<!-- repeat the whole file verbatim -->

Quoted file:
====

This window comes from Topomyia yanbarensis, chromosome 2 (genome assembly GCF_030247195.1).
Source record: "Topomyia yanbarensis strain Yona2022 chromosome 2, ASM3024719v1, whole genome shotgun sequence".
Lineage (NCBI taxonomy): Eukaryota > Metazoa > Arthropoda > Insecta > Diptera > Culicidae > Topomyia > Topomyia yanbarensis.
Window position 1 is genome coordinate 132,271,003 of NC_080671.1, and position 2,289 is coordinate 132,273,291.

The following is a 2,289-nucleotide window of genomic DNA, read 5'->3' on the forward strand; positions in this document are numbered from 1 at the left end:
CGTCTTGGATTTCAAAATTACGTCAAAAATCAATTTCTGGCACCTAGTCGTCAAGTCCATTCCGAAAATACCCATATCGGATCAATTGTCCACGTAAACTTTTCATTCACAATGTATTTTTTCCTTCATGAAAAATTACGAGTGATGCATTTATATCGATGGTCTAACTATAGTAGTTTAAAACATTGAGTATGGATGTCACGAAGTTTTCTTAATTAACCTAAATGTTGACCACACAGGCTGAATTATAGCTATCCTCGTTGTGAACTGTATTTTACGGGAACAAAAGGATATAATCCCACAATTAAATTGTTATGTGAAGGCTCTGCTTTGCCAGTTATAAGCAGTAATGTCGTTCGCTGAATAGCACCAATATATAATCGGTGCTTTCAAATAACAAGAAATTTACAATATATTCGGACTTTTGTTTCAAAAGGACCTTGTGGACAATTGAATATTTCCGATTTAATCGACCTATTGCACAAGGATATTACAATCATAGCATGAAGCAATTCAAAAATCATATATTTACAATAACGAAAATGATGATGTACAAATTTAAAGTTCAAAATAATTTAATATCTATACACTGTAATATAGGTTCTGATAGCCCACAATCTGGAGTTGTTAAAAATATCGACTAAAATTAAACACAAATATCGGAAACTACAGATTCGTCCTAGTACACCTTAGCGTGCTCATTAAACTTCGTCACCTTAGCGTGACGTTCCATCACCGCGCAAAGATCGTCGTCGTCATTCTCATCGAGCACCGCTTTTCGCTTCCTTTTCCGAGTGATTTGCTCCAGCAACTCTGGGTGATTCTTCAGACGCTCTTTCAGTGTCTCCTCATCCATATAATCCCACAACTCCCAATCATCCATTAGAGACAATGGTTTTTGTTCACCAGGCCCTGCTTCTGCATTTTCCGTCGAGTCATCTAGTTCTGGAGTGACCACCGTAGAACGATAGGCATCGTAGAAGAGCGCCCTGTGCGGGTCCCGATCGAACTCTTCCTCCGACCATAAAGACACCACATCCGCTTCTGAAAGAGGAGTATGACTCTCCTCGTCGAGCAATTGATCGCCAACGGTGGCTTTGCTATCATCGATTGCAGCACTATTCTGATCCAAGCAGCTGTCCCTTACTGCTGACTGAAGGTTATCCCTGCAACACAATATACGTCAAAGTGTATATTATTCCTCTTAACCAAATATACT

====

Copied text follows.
This window comes from Topomyia yanbarensis, chromosome 2 (genome assembly GCF_030247195.1).
Source record: "Topomyia yanbarensis strain Yona2022 chromosome 2, ASM3024719v1, whole genome shotgun sequence".
Lineage (NCBI taxonomy): Eukaryota > Metazoa > Arthropoda > Insecta > Diptera > Culicidae > Topomyia > Topomyia yanbarensis.
Window position 1 is genome coordinate 132,271,003 of NC_080671.1, and position 2,289 is coordinate 132,273,291.

The following is a 2,289-nucleotide window of genomic DNA, read 5'->3' on the forward strand; positions in this document are numbered from 1 at the left end:
CGTCTTGGATTTCAAAATTACGTCAAAAATCAATTTCTGGCACCTAGTCGTCAAGTCCATTCCGAAAATACCCATATCGGATCAATTGTCCACGTAAACTTTTCATTCACAATGTATTTTTTCCTTCATGAAAAATTACGAGTGATGCATTTATATCGATGGTCTAACTATAGTAGTTTAAAACATTGAGTATGGATGTCACGAAGTTTTCTTAATTAACCTAAATGTTGACCACACAGGCTGAATTATAGCTATCCTCGTTGTGAACTGTATTTTACGGGAACAAAAGGATATAATCCCACAATTAAATTGTTATGTGAAGGCTCTGCTTTGCCAGTTATAAGCAGTAATGTCGTTCGCTGAATAGCACCAATATATAATCGGTGCTTTCAAATAACAAGAAATTTACAATATATTCGGACTTTTGTTTCAAAAGGACCTTGTGGACAATTGAATATTTCCGATTTAATCGACCTATTGCACAAGGATATTACAATCATAGCATGAAGCAATTCAAAAATCATATATTTACAATAACGAAAATGATGATGTACAAATTTAAAGTTCAAAATAATTTAATATCTATACACTGTAATATAGGTTCTGATAGCCCACAATCTGGAGTTGTTAAAAATATCGACTAAAATTAAACACAAATATCGGAAACTACAGATTCGTCCTAGTACACCTTAGCGTGCTCATTAAACTTCGTCACCTTAGCGTGACGTTCCATCACCGCGCAAAGATCGTCGTCGTCATTCTCATCGAGCACCGCTTTTCGCTTCCTTTTCCGAGTGATTTGCTCCAGCAACTCTGGGTGATTCTTCAGACGCTCTTTCAGTGTCTCCTCATCCATATAATCCCACAACTCCCAATCATCCATTAGAGACAATGGTTTTTGTTCACCAGGCCCTGCTTCTGCATTTTCCGTCGAGTCATCTAGTTCTGGAGTGACCACCGTAGAACGATAGGCATCGTAGAAGAGCGCCCTGTGCGGGTCCCGATCGAACTCTTCCTCCGACCATAAAGACACCACATCCGCTTCTGAAAGAGGAGTATGACTCTCCTCGTCGAGCAATTGATCGCCAACGGTGGCTTTGCTATCATCGATTGCAGCACTATTCTGATCCAAGCAGCTGTCCCTTACTGCTGACTGAAGGTTATCCCTGCAACACAATATACGTCAAAGTGTATATTATTCCTCTTAACCAAATATACT